So, if you understand what you're doing to serve your customers, these features almost jump to mind in a session like that. And it's a great part of the design process that it doesn't have to involve a visual or UX designer. It can be anyone who's a business stakeholder that's in those conversations and comes up with ideas for features.

And then, if you look at the feature, you may say, "You know what? That is a finance feature." And then I can determine how I get this done. Who is my partner in getting it done? What does it look like in the product experience?

Ahon Sarkar:
I love that.

I think it's a beautiful explanation, and I really appreciate you helping our listeners not just understand the framework, but also really distill that down into what does it look like in real life, and how to get to it.

That’s what we do in the next episode, talk about how to pick partners. How do I set up that foundation?

But we're not going to skip ahead. We're going to let Melissa and Nag talk to us about that. Instead, we're going to close on our closing question, which I'm sure you have many responses to, but I'm curious as to which one you'll pick.

What is the one piece of advice that you would give someone who's trying to figure out how to build a good embedded finance product?

Michael Wandelmaier:
I think it echoes what we were saying before, that it really has to be in service of the essential value that you're trying to drive with your product and the user experience. I think if you always hang to that point of view as the reason for why you do anything in your product, then that will always drive you to something that will have a true purpose and will resonate with customers. It will deliver the business outcomes that you want.

But if you start from a business driver and don't ask yourself how this connects to people, then it's kind of like bolting a digital clock onto a toaster just because you have one. With that form of cobbling together products and services—we've all experienced it and seen it—you know when you're just being sold something for the sake of the business, not in service of what it's trying to do for you.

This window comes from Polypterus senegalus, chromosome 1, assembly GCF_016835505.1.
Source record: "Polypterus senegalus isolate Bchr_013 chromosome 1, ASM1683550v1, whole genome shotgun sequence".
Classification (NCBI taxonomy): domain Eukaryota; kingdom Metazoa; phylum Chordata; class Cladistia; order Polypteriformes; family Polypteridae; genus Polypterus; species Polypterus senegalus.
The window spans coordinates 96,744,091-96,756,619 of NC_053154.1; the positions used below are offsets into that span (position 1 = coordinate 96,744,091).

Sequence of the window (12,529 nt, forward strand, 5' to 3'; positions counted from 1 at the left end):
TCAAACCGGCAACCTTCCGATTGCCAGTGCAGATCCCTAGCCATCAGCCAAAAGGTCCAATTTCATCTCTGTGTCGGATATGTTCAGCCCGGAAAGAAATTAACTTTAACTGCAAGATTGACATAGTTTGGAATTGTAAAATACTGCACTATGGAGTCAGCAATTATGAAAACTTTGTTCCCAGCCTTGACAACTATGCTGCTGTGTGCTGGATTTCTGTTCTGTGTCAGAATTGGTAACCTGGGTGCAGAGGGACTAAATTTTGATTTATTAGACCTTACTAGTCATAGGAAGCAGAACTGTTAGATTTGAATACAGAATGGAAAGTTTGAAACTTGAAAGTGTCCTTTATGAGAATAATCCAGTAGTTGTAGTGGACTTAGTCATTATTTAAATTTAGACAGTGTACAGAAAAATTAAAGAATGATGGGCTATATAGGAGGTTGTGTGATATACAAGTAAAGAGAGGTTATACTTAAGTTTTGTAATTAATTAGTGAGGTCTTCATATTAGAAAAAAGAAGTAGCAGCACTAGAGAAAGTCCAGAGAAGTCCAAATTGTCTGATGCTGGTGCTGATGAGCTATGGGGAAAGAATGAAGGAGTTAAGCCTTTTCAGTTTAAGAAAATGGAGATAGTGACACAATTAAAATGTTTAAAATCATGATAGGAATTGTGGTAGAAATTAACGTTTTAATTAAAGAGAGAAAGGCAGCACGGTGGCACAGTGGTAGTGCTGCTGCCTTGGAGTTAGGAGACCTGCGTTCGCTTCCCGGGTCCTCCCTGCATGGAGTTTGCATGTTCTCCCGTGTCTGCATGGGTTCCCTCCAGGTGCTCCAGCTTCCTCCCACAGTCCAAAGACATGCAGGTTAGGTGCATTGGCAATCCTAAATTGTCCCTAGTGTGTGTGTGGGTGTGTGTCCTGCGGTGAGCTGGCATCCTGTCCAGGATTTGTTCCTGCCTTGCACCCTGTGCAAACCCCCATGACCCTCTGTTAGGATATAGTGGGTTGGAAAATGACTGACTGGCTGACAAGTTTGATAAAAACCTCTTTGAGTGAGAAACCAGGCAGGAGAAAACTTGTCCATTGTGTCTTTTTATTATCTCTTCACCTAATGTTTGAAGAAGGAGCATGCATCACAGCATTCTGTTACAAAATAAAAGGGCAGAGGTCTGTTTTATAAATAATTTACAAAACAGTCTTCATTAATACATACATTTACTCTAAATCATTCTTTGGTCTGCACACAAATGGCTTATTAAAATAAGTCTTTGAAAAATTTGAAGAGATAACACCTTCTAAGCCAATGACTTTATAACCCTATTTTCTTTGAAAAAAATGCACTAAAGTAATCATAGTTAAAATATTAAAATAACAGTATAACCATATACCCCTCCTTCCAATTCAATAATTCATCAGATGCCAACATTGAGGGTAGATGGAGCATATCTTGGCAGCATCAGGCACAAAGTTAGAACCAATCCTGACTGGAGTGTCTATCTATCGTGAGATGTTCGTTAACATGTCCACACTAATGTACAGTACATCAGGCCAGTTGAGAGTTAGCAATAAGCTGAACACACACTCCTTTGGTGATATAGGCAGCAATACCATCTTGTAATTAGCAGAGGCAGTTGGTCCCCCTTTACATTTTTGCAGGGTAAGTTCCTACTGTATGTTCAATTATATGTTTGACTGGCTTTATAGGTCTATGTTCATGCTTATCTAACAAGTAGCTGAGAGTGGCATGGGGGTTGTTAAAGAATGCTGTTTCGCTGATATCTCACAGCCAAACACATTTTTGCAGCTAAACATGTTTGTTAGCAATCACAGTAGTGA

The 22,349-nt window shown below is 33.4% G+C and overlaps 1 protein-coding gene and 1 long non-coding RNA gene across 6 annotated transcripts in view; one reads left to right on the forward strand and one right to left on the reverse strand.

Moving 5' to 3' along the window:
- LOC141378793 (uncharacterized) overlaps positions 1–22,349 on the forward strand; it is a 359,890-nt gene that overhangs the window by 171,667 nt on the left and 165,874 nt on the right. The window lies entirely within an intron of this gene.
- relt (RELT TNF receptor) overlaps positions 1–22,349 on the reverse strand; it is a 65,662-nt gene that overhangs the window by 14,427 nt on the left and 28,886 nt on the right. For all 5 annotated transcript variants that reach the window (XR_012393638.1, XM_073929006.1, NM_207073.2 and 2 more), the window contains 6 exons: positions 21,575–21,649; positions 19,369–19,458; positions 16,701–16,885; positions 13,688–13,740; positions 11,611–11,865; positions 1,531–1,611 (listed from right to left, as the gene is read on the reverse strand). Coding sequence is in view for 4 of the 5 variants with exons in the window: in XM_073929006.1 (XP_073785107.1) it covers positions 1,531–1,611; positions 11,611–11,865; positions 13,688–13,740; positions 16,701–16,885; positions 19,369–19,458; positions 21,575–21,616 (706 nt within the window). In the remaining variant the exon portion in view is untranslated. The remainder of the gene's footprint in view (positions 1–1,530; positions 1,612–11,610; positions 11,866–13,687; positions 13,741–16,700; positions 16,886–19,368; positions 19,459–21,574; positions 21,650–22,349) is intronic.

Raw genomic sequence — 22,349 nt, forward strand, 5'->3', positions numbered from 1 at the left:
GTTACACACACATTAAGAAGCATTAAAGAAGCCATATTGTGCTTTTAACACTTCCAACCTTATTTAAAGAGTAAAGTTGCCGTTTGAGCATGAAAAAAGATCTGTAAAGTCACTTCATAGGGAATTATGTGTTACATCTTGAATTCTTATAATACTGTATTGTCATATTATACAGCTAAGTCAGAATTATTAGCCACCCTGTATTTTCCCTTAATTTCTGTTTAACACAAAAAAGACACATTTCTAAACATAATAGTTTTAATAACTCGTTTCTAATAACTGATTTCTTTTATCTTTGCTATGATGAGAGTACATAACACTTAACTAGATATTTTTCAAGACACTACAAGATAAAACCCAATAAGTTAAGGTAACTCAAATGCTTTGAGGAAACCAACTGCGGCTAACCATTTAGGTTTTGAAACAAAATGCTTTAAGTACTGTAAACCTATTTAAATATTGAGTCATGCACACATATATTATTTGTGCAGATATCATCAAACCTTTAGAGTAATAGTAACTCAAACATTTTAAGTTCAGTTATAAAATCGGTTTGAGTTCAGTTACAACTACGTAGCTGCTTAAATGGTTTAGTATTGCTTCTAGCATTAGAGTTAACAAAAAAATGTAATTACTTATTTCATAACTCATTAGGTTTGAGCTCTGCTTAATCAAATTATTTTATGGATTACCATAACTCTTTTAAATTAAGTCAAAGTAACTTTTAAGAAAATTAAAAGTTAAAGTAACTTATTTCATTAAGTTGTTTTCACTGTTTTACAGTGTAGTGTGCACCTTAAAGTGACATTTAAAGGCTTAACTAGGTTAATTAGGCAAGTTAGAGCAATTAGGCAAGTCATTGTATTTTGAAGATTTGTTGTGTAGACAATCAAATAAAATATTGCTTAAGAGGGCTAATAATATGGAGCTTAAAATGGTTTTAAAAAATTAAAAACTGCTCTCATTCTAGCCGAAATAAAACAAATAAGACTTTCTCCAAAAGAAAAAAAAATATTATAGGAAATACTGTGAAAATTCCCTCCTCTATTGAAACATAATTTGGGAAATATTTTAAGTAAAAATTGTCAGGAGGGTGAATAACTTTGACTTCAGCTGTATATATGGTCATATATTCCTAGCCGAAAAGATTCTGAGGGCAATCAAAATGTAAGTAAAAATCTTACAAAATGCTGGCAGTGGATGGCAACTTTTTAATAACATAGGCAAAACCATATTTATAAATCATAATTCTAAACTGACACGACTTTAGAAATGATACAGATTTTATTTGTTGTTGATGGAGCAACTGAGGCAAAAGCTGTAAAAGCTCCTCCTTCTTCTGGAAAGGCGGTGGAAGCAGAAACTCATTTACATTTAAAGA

And I think if you hold to that point of view, it'll always get you to a much more successful place, which is what everybody wants. It's great for the business, it's great for your customer, it's great for people. It reduces the amount of bad things in our world, in our day- to-day.

Ahon Sarkar:
I could not agree more. I think we've seen a lot of timers strapped to toasters—companies that decide to add a bank account and a debit card because it's in vogue. I think a lot of those companies are figuring out it was a waste of time and resources, and it actually just made it harder for us to do the thing that we wanted to do, made our customers more pissed off because they didn't really want it, and it didn't really add any new value.

Michael Wandelmaier:

Ahon Sarkar:
And I think every single company that has succeeded in this space has gone about it in the way that you described.

Square built Square Cash to help supercharge its merchant business and make payments easier. Acorns built its checking product to allow you to see all your wealth in this kind of simplified roundups world. Gusto built a bank account to help folks—to your point—get paid when they need it, as opposed to on the scheduled Fridays that the money comes in.

Everyone started with, "What is my business about? What is the job that I do for somebody? Where are those moments inside of that journey that I wish were a little different—that I wish were a little better? And how do I get there?" I think that is the best framework that you could give anyone, and I really appreciate you taking the time to share that with us.

Michael Wandelmaier:
Yeah, happy to. I feel like we could talk about this for days and days, so if you ever want to do a Part Two, always there for it.

Ahon Sarkar:
Oh, we are going to do a Part Two.

But for those of you guys listening in, this was our second episode—on product design. I hope you, like me, learned a lot about really where to focus your efforts and how to build a product that's useful, delightful, and a core part of your business.

If you're now wondering how to get to the next step that Mike was talking about, picking your partners, don't stress. That's exactly what the next episode is about. We'll be joined by our friends over at Visa and at NBKC, one of our banks of record, to talk about the realities of getting married to a brand new partner and what that means for you, for your business, and for future implications.

Until then, we'll talk soon.